3) CORAL AND "TUM'AH"
QUESTION: The Gemara says that a ring made of "Almog" with a metal signet cannot become Tamei. RASHI says that the reason is because it is "Peshutei Kli Etz," a wooden item with no receptacle, which cannot become Tamei.
Why does Rashi have to say that it does not become Tamei because it is a "Peshutei Kli Etz"? "Almog," Rashi says, is "Atzei Almogim," which the Gemara (Rosh Hashanah 23a, Bava Basra 80b; see Rashbam, Bava Basra 81a) and the Bartenura (Kelim 13:6) define as coral. The Mishnah in Kelim (17:13) teaches that everything that grows in the sea is Tahor. The Rambam (Hilchos Kelim 1:3), citing the Toras Kohanim, writes that this refers not only to living creatures in the sea such as fish, but also to seaweed that grows in the sea. Coral should be no different from seaweed -- it should not be Mekabel Tum'ah because it grows in the sea! Why, then, does Rashi say that it is Tahor because it is a "Peshutei Kli Etz"?
(a) The TIFERES YISRAEL and SIDREI TAHAROS (Kelim 13:6) explain that the coral is attached to the earth at the bottom of the sea. Therefore, it is considered a tree and not an underwater organism, and thus the only reason why it is Tahor is because it is "Peshutei Kli Etz." The type of seaweed that is Tahor is a plant that grows while drifting in the water.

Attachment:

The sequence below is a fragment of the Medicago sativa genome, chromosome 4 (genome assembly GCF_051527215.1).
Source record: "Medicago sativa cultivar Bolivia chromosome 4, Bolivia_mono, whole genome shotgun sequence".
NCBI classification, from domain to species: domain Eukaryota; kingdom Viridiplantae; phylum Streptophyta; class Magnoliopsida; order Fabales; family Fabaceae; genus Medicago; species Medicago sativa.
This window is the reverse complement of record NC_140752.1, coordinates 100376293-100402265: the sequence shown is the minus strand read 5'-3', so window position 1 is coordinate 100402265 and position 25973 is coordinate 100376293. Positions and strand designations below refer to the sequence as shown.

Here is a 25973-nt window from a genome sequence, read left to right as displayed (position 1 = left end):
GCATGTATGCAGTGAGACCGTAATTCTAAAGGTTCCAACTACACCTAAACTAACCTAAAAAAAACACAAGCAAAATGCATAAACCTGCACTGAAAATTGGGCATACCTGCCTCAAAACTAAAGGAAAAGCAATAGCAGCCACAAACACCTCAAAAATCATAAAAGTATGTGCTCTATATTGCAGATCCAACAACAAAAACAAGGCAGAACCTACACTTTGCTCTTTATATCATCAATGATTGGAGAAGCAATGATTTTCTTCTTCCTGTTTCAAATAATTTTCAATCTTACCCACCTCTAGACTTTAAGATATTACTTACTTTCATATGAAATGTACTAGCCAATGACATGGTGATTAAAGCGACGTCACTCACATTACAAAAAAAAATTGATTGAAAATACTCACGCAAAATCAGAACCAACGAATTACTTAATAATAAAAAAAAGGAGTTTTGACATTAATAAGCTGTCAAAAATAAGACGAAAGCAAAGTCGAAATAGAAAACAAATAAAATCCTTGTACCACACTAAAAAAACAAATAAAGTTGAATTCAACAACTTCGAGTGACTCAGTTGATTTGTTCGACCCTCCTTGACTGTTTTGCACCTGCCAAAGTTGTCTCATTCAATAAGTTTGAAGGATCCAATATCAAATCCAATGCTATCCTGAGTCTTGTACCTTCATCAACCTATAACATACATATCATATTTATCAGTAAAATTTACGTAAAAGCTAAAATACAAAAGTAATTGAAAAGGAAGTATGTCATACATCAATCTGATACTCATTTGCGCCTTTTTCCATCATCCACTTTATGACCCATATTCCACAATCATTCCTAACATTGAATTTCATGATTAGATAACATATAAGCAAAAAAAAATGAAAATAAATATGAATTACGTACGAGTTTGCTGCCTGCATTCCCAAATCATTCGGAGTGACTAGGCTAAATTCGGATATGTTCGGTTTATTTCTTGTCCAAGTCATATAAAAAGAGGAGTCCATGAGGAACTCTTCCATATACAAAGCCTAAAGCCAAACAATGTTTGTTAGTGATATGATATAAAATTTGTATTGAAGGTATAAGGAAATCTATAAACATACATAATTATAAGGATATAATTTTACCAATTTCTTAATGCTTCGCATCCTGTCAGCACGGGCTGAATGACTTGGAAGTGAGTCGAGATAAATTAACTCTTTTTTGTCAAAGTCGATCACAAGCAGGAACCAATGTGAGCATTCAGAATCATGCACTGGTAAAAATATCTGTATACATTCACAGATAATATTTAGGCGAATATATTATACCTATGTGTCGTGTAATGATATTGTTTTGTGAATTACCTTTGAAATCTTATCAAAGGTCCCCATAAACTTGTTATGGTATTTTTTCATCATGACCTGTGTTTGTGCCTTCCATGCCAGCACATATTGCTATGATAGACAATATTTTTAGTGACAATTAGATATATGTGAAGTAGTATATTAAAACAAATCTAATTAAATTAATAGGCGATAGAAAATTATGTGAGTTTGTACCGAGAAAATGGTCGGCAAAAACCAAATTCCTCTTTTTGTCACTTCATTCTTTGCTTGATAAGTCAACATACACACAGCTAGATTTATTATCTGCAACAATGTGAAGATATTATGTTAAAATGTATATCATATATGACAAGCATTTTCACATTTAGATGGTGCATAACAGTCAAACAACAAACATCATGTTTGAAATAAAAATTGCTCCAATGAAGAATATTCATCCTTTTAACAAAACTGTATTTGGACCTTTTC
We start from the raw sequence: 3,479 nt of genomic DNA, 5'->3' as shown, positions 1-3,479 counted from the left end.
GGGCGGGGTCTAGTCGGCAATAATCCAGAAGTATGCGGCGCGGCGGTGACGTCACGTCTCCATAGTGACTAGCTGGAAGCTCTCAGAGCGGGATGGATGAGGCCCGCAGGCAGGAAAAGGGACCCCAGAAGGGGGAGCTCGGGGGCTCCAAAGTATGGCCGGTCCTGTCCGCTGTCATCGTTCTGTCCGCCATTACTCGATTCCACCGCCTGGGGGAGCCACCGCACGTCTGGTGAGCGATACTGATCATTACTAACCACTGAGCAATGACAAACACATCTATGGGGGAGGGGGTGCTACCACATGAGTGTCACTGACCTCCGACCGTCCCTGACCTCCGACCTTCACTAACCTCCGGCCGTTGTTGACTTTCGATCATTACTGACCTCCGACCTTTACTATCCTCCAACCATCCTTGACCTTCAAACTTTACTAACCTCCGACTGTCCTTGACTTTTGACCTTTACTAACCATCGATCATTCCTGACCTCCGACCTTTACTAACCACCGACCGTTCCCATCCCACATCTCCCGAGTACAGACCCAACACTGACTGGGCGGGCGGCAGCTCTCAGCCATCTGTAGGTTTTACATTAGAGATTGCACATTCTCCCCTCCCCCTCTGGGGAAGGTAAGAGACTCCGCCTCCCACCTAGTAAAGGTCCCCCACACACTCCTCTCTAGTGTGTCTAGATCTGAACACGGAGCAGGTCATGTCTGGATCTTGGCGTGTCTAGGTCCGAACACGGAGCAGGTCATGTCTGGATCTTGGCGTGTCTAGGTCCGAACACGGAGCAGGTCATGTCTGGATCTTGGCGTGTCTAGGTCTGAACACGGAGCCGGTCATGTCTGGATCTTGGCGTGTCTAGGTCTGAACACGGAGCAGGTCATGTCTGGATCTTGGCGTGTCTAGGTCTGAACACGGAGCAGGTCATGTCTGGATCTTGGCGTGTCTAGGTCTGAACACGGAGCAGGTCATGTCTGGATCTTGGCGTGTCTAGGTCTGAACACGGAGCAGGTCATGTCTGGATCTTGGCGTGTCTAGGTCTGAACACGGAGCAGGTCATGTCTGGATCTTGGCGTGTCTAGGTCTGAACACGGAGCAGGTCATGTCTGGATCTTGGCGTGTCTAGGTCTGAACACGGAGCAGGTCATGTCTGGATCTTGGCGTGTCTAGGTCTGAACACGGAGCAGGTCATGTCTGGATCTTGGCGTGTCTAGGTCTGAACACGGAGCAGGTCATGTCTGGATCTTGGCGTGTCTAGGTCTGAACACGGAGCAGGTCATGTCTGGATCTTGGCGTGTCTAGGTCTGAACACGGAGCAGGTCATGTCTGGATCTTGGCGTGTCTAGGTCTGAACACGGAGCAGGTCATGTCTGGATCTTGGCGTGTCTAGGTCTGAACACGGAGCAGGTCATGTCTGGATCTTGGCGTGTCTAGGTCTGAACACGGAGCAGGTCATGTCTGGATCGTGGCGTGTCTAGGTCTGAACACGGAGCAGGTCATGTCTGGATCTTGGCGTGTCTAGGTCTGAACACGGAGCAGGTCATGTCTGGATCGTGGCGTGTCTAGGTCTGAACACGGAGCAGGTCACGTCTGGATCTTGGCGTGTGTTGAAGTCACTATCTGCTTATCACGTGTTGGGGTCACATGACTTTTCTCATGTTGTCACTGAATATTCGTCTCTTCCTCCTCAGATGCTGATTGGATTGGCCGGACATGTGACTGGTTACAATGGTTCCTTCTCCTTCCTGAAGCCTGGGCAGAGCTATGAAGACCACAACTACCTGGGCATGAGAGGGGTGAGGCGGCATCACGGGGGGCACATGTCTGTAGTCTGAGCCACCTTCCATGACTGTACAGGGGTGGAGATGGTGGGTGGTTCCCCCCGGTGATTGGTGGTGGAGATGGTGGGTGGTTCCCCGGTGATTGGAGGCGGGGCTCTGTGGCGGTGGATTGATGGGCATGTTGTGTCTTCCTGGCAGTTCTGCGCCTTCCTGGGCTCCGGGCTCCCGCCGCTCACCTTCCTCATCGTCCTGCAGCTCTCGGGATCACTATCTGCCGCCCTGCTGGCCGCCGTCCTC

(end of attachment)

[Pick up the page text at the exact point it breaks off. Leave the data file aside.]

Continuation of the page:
(b) The SIDREI TAHAROS cites an original explanation in the name of the YESHU'OS YISRAEL. The Mishnah in Kelim (17:13) states that if one attaches something that is Mekabel Tum'ah to an object that grew in the sea, the object that grew in the sea can now be Mekabel Tum'ah because of that attachment. Perhaps Rashi maintains that when one attaches something to the object that grew in the sea, the attachment turns the sea object into a regular land object, so to speak. Since the Gemara here is discussing a metal signet attached to a ring made of coral, the metal signet turns the coral into a land object, so that it can now be Mekabel Tum'ah. However, the coral does not become like the metal that is attached to it. Rather, it is considered like coral that grew on dry land, and it is grouped with wooden utensils. Therefore, it would have been Mekabel Tum'ah if not for the reason of "Peshutei Kli Etz." (The Sidrei Taharos, however, finds flaws in this reasoning.)